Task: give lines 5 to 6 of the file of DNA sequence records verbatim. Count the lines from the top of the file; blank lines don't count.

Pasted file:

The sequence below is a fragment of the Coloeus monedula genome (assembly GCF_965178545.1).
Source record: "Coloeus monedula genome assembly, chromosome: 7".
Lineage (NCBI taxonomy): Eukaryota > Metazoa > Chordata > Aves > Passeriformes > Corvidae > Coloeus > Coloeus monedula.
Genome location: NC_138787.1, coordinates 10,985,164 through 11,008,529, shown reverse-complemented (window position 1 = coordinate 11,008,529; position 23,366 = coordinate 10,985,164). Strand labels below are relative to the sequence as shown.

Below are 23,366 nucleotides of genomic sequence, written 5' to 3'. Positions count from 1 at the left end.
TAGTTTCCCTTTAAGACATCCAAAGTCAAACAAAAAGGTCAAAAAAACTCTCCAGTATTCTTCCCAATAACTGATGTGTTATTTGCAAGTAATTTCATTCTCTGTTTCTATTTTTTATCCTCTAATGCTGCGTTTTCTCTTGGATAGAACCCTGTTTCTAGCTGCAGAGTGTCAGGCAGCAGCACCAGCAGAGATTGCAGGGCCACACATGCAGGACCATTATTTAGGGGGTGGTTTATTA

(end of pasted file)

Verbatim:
Below are 23,366 nucleotides of genomic sequence, written 5' to 3'. Positions count from 1 at the left end.
TAGTTTCCCTTTAAGACATCCAAAGTCAAACAAAAAGGTCAAAAAAACTCTCCAGTATTCTTCCCAATAACTGATGTGTTATTTGCAAGTAATTTCATTCTCTGTTTCTATTTTTTATCCTCTAATGCTGCGTTTTCTCTTGGATAGAACCCTGTTTCTAGCTGCAGAGTGTCAGGCAGCAGCACCAGCAGAGATTGCAGGGCCACACATGCAGGACCATTATTTAGGGGGTGGTTTATTA